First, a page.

We exited the canyon late in the day via the Ed Riggs trail, named after the man who was instrumental in establishing Chiricahua National Monument in 1924.  As the sun was setting, we made our way back to camp to relax for the evening.

Ed Riggs Trail in Chiricahua National Monument

On Tuesday morning, we drove from Chiricahua National Monument to nearby Fort Bowie National Historic Site for a guided tour with a very knowledgeable ranger.  Prior to this trip, I was completely unfamiliar with the history of southeast Arizona and the Apache Wars which took place between 1849 and 1924.  Fort Bowie was constructed in 1862 to secure the region and protect a vital water source. It was abandoned in 1894 following the banishment of the Chiricahua Apaches to Florida and Alabama.

Roger is ready to learn some history
Fort Bowie National Historic Site visitor center
Fort Bowie National Historic Site
Fort Bowie National Historic Site
Fort Bowie National Historic Site
Apache Spring

We still had a couple of hours of daylight left after returning to Chiricahua National Monument, so we drove to the Sugarloaf Mountain trailhead to hike the 1 mile trail to the 7,310 foot summit.  The views of the surrounding monument were excellent from the old fire lookout tower, and despite the cool evening breeze, we decided to wait for the sun to set before hiking down.  It was a wise choice, because the sunset was spectacular and filled the entire sky with neon pink light.

CCC fire watch tower on Sugarloaf Mountain
Chiricahua National Monument from Sugarloaf Mountain
Roger waiting for sunset on Sugarloaf Mountain
Views from Sugarloaf Mountain
Sunset on Sugarloaf Mountain
Sunset in Chiricahua National Monument
Sunset in Chiricahua National Monument

We packed up camp on Wednesday morning and explored the Faraway Ranch Historic District before leaving Chiricahua National Monument.  The historic district was established to preserve homes built by the first settlers in Bonita Canyon during the late 1800s.  These settlers and their descendants promoted visitation to the region, eventually leading to the establishment of Chiricahua National Monument.

Faraway Ranch House
Stafford Cabin

We made our way from Chiricahua National Monument to the mountain town of Bisbee on Wednesday afternoon.  Bisbee has experienced a renaissance, transitioning itself from an old copper mining town to an art community and tourist destination.  After checking in to the Canyon Rose Suites hotel, we explored some of the nearby art galleries and enjoyed several beverages at the Old Bisbee Brewing Company.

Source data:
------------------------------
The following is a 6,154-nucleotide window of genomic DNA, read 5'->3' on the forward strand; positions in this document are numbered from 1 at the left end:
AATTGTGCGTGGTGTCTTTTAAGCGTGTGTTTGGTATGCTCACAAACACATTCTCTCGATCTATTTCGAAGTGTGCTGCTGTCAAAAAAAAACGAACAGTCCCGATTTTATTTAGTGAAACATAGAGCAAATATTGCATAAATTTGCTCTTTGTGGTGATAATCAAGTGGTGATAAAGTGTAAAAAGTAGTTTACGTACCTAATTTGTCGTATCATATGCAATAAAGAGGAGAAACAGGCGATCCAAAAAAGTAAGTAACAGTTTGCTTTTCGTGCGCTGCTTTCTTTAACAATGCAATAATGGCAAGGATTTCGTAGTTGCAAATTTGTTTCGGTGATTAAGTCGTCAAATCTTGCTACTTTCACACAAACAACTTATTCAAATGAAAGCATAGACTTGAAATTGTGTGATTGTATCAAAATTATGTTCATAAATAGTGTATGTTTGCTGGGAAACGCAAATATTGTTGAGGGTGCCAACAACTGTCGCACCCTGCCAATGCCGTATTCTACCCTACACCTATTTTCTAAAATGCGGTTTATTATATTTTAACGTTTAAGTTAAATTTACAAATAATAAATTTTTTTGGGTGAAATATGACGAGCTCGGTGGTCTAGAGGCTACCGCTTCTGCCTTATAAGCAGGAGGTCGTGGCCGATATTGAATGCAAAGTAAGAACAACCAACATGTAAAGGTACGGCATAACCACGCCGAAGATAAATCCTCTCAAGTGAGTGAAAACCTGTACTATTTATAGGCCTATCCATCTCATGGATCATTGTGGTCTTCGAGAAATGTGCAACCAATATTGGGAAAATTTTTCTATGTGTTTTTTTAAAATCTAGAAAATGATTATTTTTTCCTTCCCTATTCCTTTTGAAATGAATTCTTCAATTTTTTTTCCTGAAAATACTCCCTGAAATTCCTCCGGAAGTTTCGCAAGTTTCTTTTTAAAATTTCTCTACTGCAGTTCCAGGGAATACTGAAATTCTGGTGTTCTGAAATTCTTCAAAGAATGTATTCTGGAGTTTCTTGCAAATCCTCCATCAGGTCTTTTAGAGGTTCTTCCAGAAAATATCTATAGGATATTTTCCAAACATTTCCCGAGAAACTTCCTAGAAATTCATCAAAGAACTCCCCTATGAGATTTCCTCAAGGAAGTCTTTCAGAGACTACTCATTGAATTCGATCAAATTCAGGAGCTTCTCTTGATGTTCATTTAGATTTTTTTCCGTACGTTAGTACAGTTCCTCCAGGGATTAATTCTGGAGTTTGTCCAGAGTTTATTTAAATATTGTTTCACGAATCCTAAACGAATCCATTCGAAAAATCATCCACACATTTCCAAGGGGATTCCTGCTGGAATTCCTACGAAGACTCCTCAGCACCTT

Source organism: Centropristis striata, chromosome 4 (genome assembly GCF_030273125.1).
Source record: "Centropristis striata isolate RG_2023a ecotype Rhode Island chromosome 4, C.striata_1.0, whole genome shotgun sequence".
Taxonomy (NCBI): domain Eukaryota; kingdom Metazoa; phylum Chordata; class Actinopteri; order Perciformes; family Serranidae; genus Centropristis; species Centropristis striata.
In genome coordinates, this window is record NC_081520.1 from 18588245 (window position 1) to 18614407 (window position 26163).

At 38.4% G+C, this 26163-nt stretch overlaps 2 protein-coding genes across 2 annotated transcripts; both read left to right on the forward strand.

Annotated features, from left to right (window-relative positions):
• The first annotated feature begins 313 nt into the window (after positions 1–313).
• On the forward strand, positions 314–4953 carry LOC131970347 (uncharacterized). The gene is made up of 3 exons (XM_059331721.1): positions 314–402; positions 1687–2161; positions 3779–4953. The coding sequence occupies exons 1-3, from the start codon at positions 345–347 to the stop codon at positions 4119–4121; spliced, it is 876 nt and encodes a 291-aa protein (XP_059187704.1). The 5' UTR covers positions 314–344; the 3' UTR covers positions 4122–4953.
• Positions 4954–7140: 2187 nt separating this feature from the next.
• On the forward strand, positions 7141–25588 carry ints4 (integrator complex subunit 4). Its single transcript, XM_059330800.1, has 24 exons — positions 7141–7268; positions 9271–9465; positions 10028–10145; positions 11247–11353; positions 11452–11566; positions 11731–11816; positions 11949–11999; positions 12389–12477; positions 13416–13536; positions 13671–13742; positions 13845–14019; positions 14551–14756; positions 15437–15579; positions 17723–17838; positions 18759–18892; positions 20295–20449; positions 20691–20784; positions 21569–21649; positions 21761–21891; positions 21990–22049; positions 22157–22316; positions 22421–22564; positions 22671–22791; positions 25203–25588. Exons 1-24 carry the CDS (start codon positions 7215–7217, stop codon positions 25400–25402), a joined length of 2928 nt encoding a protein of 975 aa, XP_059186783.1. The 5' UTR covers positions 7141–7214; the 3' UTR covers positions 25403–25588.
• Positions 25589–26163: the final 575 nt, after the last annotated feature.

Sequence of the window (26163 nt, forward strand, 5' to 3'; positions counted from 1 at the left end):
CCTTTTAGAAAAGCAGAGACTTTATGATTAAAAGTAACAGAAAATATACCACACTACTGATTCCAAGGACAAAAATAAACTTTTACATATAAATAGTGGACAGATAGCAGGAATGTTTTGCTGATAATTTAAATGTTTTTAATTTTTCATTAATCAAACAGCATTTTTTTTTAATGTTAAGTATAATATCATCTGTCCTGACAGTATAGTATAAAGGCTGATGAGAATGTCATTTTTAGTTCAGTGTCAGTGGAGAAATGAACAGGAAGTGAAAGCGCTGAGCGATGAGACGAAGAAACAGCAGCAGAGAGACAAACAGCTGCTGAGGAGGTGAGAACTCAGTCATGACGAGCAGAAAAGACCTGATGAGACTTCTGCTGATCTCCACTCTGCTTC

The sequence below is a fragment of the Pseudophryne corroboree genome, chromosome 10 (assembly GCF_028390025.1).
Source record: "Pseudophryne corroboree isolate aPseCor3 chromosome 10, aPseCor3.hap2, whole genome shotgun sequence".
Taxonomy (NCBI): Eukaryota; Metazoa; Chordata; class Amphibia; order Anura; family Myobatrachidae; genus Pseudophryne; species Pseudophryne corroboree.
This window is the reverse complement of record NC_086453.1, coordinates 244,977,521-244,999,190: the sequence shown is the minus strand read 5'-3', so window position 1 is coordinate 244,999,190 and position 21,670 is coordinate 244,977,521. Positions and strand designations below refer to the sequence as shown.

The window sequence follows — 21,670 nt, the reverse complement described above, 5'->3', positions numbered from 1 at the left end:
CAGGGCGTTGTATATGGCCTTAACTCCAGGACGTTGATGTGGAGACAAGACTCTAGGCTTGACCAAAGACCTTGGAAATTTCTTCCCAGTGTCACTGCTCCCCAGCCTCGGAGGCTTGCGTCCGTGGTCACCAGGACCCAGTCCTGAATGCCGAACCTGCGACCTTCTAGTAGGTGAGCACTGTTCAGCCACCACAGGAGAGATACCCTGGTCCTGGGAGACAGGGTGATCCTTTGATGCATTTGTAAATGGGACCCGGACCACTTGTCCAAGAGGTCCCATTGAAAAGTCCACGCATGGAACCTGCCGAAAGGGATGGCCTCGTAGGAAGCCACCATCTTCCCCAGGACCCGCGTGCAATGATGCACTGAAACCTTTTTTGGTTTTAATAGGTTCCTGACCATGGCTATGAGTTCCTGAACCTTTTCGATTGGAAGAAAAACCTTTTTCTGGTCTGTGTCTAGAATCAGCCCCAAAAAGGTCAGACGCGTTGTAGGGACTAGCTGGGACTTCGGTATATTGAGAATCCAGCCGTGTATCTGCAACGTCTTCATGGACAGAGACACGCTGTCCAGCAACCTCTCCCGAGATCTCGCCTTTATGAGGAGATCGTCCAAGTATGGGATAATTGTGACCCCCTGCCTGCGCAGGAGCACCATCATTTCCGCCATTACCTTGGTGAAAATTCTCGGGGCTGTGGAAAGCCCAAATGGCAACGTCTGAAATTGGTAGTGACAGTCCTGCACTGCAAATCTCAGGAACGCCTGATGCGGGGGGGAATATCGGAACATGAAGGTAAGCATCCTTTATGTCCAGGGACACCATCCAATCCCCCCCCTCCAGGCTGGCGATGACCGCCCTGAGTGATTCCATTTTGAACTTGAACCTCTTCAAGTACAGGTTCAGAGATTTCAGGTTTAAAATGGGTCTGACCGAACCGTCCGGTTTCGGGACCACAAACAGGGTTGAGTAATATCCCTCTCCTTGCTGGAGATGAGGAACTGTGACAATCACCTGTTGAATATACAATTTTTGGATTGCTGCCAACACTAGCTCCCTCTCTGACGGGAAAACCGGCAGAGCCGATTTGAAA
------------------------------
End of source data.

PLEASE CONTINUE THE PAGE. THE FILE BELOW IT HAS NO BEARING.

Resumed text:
Delicious beer at Old Bisbee Brewing Company
Lavender Pit copper mine outside of Bisbee
Bisbee at night

Thanksgiving was a very quiet day in Bisbee and most business were closed for the holiday.  We decided to explore nearby Coronado National Memorial to take advantage of the beautiful weather and do some short hikes.  The memorial was established to commemorate the first expedition into the American Southwest by conquistador Francisco Vásquez de Coronado.  It preserves a "sky island" that is typical of the region, with a variety of plant and animal life taking advantage of the cooler, wetter climate at higher elevations above the surrounding desert.  We explored Coronado Cave, took a drive up to Montezuma Pass, and had a picnic near the visitor center.  Later, we made a quick stop at Our Lady of the Sierras Shrine and the U.S.-Mexican border before returning to Bisbee for Thanksgiving dinner at the Copper Queen Hotel.

Entrance to Coronado National Memorial
Coronado Cave in Coronado National Memorial

Coronado Cave in Coronado National Memorial
Coronado Cave in Coronado National Memorial
Coronado Cave in Coronado National Memorial

Montezuma Pass in Coronado National Memorial
Our Lady of the Sierras Shrine
United States - Mexico border

Before returning to Phoenix on Friday, we took a guided tour of the Copper Queen mine near Bisbee.  While certainly touristy, it was also very informative and fun.  We wrapped up a great week of adventure in Arizona by attending the beautiful Noches de las Luminarias at the Desert Botanical Garden, and hiking to the summit of Piestewa Peak.

Happy miner at the Copper Queen Mine tour
Noches de las Luminarias at the Desert Botanical Garden
Noches de las Luminarias at the Desert Botanical Garden
Noches de las Luminarias at the Desert Botanical Garden
Piestewa Peak
Piestewa Peak
Thanks for an awesome week, Roger!